Citation: Davini, P. & Cagnazzo, C. (2013), On the misinterpretation of the North Atlantic Oscillation in CMIP5 models, Clim. Dyn. doi:10.1007/s00382-013-1970-y.
The North Atlantic Oscillation (NAO) is a big hitter in the world of atmospheric dynamics. It’s everywhere, and it (or its close relations the Arctic Oscillation and Northern Annular Mode) invoked in pretty much every explanation of why midlatitude countries get the weather they do. But what is it?
In the simplest terms, the North Atlantic Oscillation is an expression of the location of the jet stream, a band of strong winds which circles the globe at a latitude of about 45 degrees. Weather systems form on the jet stream and are steered along with it. The jet stream wobbles north and south (like most fluids, it forms eddies), and depending on its latitude it might send a storm into the Mediterranean or to the United Kingdom.
The NAO is often used as a neat way to summarise the behaviour of the jet stream. In the real atmosphere it describes a specific pattern of variation in its position, but as this paper (and others) shows, this pattern isn’t exactly the same in climate models.
An aside before we begin. It’s not really correct to say the NAO explains why the jet stream and weather systems are where they are. The NAO must be a certain way if the jet stream is where it is. It’s just a description, like saying, ‘we got a storm because we are at the latitude where the storm was’. The reasons for the way the jet shifts north and south are complex and really not obvious, and we’re learning more about it all the time.
So that’s what the NAO is in general terms. When we analyse atmospheric data we give it a mathematical form. This involves a tricky but really rather clever analysis technical called Empirical Orthogonal Function analysis (or Principal Components analysis). I won’t go into it here but it’s basically a way to pull out a pattern according to which something varies. If you think of the pattern of variation of a swinging pendulum, it’s main variation pattern is a back and forth swing. For the jet stream, the main variation is a north and south wobble – the NAO.
The convention is, when the NAO is in a negative phase the jet is shifted southward, and when it is in a positive phase it is shifted northward. Generally, it’s also wavier in its negative phase than its positive phase, and more waviness means more ‘blocking’, which is when we get big meanders, producing high pressure systems which hang around for a week or so and give stable, calm weather.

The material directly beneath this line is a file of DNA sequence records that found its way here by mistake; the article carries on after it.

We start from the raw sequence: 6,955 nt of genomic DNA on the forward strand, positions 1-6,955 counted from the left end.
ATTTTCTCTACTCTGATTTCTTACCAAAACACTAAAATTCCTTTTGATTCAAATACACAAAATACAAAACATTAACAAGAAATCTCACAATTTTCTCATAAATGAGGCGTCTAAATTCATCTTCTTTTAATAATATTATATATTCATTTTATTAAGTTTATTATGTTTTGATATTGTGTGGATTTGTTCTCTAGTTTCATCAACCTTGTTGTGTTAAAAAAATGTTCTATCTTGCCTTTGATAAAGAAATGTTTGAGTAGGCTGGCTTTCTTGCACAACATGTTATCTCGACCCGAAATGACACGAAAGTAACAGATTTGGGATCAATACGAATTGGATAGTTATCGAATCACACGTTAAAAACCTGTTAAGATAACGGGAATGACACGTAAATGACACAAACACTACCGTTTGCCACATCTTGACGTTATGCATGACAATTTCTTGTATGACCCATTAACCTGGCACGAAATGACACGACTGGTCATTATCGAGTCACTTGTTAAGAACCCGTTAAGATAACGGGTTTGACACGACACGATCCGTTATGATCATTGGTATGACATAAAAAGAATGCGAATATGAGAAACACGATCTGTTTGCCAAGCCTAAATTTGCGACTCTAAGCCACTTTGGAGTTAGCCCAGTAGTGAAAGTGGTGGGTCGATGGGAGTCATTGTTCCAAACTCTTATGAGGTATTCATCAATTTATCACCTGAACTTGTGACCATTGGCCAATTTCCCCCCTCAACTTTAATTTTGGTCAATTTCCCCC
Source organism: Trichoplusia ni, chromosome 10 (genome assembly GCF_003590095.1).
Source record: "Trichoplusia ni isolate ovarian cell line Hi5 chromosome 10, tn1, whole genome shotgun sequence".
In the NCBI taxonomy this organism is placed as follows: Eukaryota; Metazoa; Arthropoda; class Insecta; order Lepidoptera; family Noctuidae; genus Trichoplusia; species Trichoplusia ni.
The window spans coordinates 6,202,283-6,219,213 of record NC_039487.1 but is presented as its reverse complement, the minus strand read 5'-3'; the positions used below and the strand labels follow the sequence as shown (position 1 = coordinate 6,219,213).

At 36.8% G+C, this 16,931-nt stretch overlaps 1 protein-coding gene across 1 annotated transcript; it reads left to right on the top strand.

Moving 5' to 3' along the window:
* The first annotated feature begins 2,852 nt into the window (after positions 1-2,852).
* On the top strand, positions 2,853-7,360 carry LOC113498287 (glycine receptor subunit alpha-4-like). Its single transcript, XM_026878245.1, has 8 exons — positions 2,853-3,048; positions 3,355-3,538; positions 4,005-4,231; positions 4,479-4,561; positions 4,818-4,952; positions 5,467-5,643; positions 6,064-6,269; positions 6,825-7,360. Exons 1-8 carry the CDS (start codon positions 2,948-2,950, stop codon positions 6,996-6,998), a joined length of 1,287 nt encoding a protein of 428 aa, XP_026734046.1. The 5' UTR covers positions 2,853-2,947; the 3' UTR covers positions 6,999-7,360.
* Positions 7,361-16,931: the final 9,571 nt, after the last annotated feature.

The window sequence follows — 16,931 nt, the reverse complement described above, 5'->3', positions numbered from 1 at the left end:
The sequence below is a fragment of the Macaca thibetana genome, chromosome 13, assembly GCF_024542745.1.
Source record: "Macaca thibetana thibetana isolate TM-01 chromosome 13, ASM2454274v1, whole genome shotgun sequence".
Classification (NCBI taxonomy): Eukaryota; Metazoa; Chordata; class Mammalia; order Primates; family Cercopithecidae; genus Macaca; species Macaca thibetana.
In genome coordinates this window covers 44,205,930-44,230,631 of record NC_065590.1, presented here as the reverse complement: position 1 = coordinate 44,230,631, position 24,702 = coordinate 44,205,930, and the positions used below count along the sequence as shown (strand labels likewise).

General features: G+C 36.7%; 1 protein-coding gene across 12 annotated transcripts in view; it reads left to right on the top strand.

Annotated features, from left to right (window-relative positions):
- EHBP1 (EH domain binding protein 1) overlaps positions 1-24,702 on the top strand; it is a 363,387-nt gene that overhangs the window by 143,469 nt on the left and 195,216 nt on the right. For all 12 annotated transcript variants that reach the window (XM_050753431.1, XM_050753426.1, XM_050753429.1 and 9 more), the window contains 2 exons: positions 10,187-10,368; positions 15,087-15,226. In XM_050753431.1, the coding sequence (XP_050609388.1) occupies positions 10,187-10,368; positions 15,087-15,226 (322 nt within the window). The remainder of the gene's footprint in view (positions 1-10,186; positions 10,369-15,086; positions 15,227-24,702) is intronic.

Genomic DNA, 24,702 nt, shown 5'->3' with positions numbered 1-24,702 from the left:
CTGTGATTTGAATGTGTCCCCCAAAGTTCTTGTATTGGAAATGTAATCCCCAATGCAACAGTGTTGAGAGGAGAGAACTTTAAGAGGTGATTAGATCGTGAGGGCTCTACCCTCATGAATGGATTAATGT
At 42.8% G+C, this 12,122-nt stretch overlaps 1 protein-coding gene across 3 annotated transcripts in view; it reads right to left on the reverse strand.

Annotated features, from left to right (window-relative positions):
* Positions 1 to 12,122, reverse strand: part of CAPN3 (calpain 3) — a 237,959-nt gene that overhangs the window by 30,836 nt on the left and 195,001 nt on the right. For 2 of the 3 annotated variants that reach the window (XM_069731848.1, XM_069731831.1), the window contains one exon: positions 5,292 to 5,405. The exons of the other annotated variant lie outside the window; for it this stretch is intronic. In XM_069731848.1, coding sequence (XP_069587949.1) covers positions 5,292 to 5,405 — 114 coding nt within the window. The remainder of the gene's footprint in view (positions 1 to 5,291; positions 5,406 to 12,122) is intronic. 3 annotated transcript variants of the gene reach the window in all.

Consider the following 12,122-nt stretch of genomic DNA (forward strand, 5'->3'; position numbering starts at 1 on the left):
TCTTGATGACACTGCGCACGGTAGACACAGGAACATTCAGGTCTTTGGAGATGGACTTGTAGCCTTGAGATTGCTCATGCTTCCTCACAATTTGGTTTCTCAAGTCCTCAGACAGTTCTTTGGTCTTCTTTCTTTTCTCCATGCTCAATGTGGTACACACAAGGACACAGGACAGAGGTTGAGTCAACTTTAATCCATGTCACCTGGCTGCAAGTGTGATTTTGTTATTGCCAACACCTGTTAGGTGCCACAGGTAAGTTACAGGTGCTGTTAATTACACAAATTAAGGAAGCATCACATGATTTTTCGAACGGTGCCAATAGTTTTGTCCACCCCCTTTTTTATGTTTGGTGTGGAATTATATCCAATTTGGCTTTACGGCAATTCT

But some climate models don’t have an NAO that behaves like this. For some of them, the main variability includes too much northward wobbling and not enough southward wobbling. Another group has variability which is more like a pulsing of the speed, going from fast to slow and back again, without any wobbling. For some the north-south wobbling is simply too weak.
This paper shows the weakness of the mathematical definition of the NAO – it’s not the same between different models! The examples above represent different physical processes so it’s meaningless to lump them together like this. But, importantly, all the models do have something like the real-world NAO – that is, the north-south wobbling. It’s just that the standard mathematical definition doesn’t always pick that out. This is the peril of using a mathematical construction with no physical basis to define variations in the jet latitude which are the result of specific physical processes.
Obviously it’s better to think of things, if we can, in terms of the physical processes involved rather than this rather obscure mathematical idea. Davini and Cagnazzo end their paper with this recommendation:
…since climate models represent a slightly different world with respect to the real one, special caution must be applied…when the NAO is studied. We conclude suggesting that instead of using the NAO to study the North Atlantic variability it would be better to adopt diagnostics based on jet stream position and strength